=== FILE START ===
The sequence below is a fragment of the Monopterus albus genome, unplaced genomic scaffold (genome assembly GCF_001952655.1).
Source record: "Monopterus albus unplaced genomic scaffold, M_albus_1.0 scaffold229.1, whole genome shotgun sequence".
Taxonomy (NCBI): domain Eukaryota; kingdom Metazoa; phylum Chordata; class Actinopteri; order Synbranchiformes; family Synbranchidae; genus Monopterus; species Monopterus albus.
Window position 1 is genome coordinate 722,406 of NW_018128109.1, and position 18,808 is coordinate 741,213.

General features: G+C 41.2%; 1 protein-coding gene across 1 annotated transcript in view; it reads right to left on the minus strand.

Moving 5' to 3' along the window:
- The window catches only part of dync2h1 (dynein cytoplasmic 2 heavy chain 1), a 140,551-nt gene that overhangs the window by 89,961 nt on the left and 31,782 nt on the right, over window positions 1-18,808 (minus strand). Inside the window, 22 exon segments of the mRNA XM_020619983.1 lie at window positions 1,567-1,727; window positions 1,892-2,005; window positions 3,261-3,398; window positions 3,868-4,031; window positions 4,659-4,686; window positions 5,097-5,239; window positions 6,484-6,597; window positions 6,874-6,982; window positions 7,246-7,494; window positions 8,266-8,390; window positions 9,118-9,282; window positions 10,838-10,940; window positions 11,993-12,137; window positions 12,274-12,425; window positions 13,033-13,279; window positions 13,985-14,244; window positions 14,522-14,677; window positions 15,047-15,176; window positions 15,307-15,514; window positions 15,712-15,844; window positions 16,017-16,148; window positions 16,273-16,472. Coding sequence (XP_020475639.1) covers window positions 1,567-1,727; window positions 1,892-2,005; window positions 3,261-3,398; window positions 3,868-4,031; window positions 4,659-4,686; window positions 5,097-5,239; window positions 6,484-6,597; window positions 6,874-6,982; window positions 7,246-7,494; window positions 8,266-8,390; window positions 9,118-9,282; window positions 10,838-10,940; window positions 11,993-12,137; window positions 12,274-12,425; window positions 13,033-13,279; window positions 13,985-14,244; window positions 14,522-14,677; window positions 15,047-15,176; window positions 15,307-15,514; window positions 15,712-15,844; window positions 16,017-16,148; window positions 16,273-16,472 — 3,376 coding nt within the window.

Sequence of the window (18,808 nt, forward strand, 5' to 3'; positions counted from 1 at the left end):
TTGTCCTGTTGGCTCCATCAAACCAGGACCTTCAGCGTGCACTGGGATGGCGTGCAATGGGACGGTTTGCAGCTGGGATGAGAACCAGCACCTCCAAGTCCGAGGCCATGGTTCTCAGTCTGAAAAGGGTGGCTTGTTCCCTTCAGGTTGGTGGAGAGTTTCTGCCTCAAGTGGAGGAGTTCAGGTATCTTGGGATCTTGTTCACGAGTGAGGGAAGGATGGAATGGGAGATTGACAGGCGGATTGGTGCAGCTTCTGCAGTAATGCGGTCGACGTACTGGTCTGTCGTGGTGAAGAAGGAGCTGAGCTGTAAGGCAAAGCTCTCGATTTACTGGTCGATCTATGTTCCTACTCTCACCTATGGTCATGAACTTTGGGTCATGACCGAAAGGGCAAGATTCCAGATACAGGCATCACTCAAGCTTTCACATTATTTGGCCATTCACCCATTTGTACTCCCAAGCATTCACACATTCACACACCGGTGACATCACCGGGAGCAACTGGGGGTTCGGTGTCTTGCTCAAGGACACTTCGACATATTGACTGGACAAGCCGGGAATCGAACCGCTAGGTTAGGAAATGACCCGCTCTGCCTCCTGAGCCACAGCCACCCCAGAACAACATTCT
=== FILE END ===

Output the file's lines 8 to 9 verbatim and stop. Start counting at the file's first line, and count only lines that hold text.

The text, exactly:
Sequence of the window (18,808 nt, forward strand, 5' to 3'; positions counted from 1 at the left end):
TTGTCCTGTTGGCTCCATCAAACCAGGACCTTCAGCGTGCACTGGGATGGCGTGCAATGGGACGGTTTGCAGCTGGGATGAGAACCAGCACCTCCAAGTCCGAGGCCATGGTTCTCAGTCTGAAAAGGGTGGCTTGTTCCCTTCAGGTTGGTGGAGAGTTTCTGCCTCAAGTGGAGGAGTTCAGGTATCTTGGGATCTTGTTCACGAGTGAGGGAAGGATGGAATGGGAGATTGACAGGCGGATTGGTGCAGCTTCTGCAGTAATGCGGTCGACGTACTGGTCTGTCGTGGTGAAGAAGGAGCTGAGCTGTAAGGCAAAGCTCTCGATTTACTGGTCGATCTATGTTCCTACTCTCACCTATGGTCATGAACTTTGGGTCATGACCGAAAGGGCAAGATTCCAGATACAGGCATCACTCAAGCTTTCACATTATTTGGCCATTCACCCATTTGTACTCCCAAGCATTCACACATTCACACACCGGTGACATCACCGGGAGCAACTGGGGGTTCGGTGTCTTGCTCAAGGACACTTCGACATATTGACTGGACAAGCCGGGAATCGAACCGCTAGGTTAGGAAATGACCCGCTCTGCCTCCTGAGCCACAGCCACCCCAGAACAACATTCT